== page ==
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Juvenile Law

Juvenile Law



Overview of due process in Juvenile Justice

Overview of due process in Juvenile Justice



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    Juvenile Law Juvenile Law Presentation Transcript

    • For use with section 16.3
    • NOTE: there are no guarantees, only that statistics showthat of those who commit crime, there is adisproportionate number of people with the followingcircumstances abuse neglect emotionally or mentally troubled
    •  juveniles are tried in different courts (juvenile court) some older juveniles who are charged with serious crimes or are repeat offenders may be tried as adults. (GR#2: What is the primary goal of juvenile courts?) the main goal of the juvenile system is rehabilitation the guiding principle is to do whatever is in the best interest of the young people 3/4 of juvenile cases begin as arrests 1/4 are the result of a petition from a parent, school administrator, or other person in contact with the child
    • (GR#3: What are the two types of cases that juvenile courts handle?)neglect cases when juveniles are abused by their caregivers juvenile court has the power to place these youths with other families in foster homes
    • delinquency cases (GR#1: What is the term for young people who commit crimes?) “juvenile delinquents” when a juvenile commits a crime or an act considered illegal for a juvenile (though not for an adult)
    • A. Diversion or Detention (GR#4: What happens to juveniles who are diverted from the court system?)  once arrested and parents notified, the juvenile may be sent home or kept in a juvenile detention center until it is time to appear in court  special officers specifically for juvenile cases will try to divert non-violent youngsters away from the court and into rehabilitation programs:  counseling  job-training  drug-treatment  some diverted juveniles will be detained at first while the court decides what to do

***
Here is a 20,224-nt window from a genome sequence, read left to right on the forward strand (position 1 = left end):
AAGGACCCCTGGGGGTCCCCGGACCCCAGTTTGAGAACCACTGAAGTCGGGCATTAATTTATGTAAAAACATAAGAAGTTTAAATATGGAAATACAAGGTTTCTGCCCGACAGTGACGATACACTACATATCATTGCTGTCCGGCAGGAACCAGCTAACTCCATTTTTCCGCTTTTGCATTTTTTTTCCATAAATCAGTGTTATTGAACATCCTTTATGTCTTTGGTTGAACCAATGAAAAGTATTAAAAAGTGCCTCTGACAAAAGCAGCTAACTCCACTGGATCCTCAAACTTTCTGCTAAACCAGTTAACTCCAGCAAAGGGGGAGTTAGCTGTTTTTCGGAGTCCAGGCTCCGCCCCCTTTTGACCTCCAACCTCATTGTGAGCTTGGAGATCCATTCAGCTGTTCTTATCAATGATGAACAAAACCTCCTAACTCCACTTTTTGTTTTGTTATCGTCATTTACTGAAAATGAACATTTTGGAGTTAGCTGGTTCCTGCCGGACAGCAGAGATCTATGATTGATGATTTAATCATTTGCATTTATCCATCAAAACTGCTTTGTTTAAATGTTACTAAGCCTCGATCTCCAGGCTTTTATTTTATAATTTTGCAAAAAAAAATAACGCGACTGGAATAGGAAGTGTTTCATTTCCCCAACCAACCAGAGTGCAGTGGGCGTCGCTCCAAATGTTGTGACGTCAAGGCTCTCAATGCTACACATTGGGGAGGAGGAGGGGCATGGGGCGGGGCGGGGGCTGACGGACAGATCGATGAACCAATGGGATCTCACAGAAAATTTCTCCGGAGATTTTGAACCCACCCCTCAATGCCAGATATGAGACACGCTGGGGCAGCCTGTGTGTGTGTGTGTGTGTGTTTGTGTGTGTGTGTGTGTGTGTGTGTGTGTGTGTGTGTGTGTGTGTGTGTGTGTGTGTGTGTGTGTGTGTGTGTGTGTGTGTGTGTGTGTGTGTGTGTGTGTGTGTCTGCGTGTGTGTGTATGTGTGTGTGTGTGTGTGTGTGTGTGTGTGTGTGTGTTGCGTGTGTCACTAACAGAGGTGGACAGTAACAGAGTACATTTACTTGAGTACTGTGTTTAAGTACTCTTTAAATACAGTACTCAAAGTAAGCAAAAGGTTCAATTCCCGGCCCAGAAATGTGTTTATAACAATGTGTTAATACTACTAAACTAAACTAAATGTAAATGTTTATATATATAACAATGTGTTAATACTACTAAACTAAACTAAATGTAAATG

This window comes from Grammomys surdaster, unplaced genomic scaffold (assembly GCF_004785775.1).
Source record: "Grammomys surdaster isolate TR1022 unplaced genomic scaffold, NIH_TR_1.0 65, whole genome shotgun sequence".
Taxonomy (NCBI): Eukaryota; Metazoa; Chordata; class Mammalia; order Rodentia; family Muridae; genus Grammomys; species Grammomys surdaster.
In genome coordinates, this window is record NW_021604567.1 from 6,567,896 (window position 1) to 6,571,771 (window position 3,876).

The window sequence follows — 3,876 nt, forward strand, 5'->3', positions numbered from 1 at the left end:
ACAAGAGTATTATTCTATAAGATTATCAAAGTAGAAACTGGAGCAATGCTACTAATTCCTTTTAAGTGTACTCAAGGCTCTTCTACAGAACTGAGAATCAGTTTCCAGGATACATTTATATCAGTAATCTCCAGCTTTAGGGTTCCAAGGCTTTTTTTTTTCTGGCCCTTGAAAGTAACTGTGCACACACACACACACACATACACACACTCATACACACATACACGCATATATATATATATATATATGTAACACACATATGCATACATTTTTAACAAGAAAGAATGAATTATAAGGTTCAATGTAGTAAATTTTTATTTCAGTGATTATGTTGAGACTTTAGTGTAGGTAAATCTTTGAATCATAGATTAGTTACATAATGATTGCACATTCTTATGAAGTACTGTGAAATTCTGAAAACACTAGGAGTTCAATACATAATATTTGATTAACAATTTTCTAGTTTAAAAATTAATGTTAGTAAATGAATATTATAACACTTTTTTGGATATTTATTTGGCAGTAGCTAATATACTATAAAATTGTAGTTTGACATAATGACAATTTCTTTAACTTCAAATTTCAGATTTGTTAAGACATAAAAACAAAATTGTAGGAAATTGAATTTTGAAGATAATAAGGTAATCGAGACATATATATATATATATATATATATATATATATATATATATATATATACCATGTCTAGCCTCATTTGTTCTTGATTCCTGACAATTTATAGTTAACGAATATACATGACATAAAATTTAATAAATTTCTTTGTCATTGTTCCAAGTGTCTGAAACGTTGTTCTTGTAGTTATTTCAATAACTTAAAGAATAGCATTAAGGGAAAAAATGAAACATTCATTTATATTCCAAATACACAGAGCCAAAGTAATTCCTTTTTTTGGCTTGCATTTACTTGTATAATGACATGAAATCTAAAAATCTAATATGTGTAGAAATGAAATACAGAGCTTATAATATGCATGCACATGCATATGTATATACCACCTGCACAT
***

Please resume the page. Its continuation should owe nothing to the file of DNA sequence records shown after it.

• B. The Trial 1) Preliminary Hearing  to determine if there is probable cause to believe the young person committed the crime as charged
    • B. The Trial 2) Trial (GR#5: How does the court system protect juveniles?)  juveniles do not have the right to a jury trial  the identity of the juvenile is kept secret (a sealed record)  consists of the juvenile, parents/caregiver, lawyer, judge, arresting officer, probation officer (who investigated the case)  if a juvenile is found to be delinquent, the court holds another hearing to decide the sentence
    • B. The Trial 3) Punishments  stern lecture from the judge  special training school  reformatory  treatment center  teen shelter  (GR#6: What happens when a juvenile successfully completes probation?)  if the juvenile successfully completes probation the charges will be dropped and the matter removed from their record
    • A. Precedent from In re Gault (GR#5: How does the court system protect juveniles?)  parents/guardians must be notified of the arrest as soon as possible  juvenile and parents/guardians must be notified in writing of what they’ve done  juveniles have a right to legal counsel (a lawyer)  right to confront witnesses  protection from self-incrimination